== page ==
Hello My Repurposed Life fans, it’s Joan from Scavenger Chic. Today I have a great frame idea made from corrugated tin and all the bits and pieces I tend to accumulate. I think this is the seventh frame I’ve created from my scraps, you may remember the pallet wood frame that I shared here back in December and you can find more frame ideas on my site, Scavenger Chic.
This one takes my old friend pallet wood and pairs it with some corrugated metal tin I found next to a river. I love when somebody’s trash becomes my treasure.
Assemble from the inside out
For measuring, start with the inside and build out. In this case, I’m starting with the one thing that I can not cut, the glass.
This piece of 5×7 glass was from an old discarded frame. While craft stores like Michael’s sell glass, it’s rather expensive. Raid your old frames first, flea markets, thrift stores…the most you should spend on a piece of glass is $1 for a cheap frame at the dollar store.
To hold the glass in place I’m using copper tube straps, normally used to hold pipes in place, available from the hardware store. Want to be a bit more traditional? You could also use the black turn buttons.
Building out, a piece of one inch plywood was cut to 8×10 which left a 1 1/2″ border around the glass.
I wanted to cover the plywood with black burlap, but as you can see, the white from the painted plywood shines through.
Paint wood black
By painting the plywood black you can’t see the wood through the burlap any longer. So, cut the burlap wide enough to be wrapped around the plywood.
Use a staple gun to attach the burlap to the plywood working from the center out to the corners.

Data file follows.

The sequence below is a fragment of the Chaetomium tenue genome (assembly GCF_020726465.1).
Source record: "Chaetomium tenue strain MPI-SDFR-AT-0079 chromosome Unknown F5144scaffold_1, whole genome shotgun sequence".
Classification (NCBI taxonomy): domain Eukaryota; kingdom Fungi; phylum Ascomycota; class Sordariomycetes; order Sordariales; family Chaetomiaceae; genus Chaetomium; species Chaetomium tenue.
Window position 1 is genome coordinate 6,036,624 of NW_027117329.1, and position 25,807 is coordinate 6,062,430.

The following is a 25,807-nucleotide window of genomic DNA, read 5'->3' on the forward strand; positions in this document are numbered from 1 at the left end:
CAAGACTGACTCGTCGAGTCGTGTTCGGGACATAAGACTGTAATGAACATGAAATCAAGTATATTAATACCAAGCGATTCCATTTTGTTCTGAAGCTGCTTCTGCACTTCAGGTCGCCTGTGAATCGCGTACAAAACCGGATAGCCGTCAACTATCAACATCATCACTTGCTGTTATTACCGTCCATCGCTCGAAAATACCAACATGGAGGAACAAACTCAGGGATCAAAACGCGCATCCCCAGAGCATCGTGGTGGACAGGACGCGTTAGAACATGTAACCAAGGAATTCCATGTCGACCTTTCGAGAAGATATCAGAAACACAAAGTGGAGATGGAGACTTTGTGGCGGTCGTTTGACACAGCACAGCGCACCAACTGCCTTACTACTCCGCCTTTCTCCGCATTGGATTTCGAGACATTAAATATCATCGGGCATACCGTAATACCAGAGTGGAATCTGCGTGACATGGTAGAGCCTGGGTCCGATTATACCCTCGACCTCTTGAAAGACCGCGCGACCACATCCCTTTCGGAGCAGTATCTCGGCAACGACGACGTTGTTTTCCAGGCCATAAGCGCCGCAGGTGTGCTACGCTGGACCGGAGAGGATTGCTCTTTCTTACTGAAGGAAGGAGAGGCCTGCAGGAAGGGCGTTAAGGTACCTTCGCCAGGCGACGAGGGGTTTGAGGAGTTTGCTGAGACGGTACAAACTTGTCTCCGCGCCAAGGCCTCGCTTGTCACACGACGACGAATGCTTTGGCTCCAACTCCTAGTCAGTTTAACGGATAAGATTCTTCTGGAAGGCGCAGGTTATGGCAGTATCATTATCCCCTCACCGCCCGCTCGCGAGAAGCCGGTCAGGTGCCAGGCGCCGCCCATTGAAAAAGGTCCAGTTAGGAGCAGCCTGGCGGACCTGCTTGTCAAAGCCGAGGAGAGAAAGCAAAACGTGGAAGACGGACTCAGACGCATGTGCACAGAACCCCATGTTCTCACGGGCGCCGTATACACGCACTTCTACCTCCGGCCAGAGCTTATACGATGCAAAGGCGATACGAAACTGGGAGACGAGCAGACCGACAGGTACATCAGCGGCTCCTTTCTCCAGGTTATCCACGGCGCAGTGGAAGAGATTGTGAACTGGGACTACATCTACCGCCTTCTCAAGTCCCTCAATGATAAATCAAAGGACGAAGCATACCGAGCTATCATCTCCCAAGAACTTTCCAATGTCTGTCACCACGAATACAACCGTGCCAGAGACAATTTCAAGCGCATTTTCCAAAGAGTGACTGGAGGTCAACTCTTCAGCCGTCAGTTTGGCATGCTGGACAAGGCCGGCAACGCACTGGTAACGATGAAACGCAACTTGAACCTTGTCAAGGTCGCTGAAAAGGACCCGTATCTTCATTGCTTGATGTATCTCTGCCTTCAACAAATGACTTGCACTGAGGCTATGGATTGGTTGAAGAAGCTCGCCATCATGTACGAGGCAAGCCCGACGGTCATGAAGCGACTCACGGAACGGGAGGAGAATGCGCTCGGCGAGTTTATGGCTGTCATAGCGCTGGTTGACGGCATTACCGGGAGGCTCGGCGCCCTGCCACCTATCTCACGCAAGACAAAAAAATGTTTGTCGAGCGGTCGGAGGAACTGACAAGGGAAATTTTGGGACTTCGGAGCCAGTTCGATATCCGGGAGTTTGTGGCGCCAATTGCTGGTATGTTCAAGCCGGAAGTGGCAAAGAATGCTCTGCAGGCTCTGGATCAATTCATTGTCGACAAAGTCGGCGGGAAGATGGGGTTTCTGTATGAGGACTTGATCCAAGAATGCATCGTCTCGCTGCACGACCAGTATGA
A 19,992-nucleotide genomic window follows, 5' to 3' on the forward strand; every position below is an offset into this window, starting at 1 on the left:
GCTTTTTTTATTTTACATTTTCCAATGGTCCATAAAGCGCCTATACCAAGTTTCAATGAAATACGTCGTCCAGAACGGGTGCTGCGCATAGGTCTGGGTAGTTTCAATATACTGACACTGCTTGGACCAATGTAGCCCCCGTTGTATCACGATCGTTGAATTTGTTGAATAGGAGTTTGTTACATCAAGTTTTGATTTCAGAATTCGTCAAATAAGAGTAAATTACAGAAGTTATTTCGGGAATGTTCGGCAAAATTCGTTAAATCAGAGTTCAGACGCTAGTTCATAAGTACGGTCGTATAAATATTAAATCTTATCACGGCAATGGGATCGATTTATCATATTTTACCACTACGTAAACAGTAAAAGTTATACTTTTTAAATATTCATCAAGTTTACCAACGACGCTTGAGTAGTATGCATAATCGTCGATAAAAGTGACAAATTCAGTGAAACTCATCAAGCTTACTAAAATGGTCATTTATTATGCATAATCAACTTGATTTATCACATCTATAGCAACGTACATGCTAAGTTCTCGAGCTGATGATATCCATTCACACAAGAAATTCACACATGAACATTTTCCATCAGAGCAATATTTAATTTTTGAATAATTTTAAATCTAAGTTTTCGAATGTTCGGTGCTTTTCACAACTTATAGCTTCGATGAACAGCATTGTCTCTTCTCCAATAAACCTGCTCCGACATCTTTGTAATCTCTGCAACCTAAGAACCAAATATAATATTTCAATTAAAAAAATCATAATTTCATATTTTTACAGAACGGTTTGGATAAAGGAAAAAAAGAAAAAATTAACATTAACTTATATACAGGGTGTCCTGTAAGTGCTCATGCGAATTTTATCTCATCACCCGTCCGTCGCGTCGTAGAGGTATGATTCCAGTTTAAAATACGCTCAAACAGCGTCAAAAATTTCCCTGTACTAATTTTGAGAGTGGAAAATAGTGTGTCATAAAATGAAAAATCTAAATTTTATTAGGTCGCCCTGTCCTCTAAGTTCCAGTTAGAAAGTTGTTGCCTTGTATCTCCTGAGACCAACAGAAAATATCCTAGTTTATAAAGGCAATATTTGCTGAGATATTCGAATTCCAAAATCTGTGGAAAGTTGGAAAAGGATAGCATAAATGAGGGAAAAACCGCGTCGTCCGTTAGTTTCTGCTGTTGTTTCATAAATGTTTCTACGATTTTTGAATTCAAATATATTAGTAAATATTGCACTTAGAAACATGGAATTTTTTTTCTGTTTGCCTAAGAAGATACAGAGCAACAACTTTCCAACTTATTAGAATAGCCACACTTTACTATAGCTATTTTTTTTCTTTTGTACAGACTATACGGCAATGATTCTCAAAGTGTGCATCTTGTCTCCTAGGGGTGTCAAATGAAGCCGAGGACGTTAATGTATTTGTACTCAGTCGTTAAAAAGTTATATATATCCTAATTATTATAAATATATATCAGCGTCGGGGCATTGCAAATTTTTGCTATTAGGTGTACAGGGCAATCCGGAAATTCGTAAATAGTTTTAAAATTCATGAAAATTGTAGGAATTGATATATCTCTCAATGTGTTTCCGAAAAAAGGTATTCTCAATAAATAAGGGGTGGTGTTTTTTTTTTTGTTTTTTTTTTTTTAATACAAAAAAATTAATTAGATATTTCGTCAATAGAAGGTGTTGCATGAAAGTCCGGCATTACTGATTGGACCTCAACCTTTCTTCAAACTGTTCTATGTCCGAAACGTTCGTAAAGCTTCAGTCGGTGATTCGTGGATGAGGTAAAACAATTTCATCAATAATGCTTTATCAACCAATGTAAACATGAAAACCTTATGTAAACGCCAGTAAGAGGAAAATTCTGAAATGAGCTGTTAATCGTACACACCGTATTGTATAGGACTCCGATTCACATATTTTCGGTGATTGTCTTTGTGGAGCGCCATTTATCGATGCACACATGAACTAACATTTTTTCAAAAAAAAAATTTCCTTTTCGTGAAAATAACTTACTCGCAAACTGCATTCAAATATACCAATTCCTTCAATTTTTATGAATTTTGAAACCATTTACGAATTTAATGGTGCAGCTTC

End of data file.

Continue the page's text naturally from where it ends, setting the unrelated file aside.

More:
Measure and cut corrugated tin
Now that I know how big my interior frame will be, I’m ready to cut my corrugated tin. This time I left a 3 inch border around the frame (more or less ).
Final layer is the pallet wood. Again, cut the wood so there is an even border around the corrugated tin. The size of the border is up to you.
Assemble corrugated tin frame
Now that all the pieces are cut, it’s time to put it all together. Scrap wood nailed to the back of the pallet wood holds the pallet pieces in place.
Secure tin with screws
Screws hold the corrugated tin to the plywood.
Four more screws hold the burlap covered plywood to both the tin and pallet wood.
Use tube straps to hold photo
And four more screws hold the tube straps in place. The screws were screwed in tightly without the glass. Therefore preventing the glass from breaking. Then the screws were loosened a half turn to allow the straps to be turned so I could insert the glass and picture.
I used another piece of the tin to make a vintage style coffee sign inspired from a trip I took last month.
Have a great weekend and I’ll see you back here next month.
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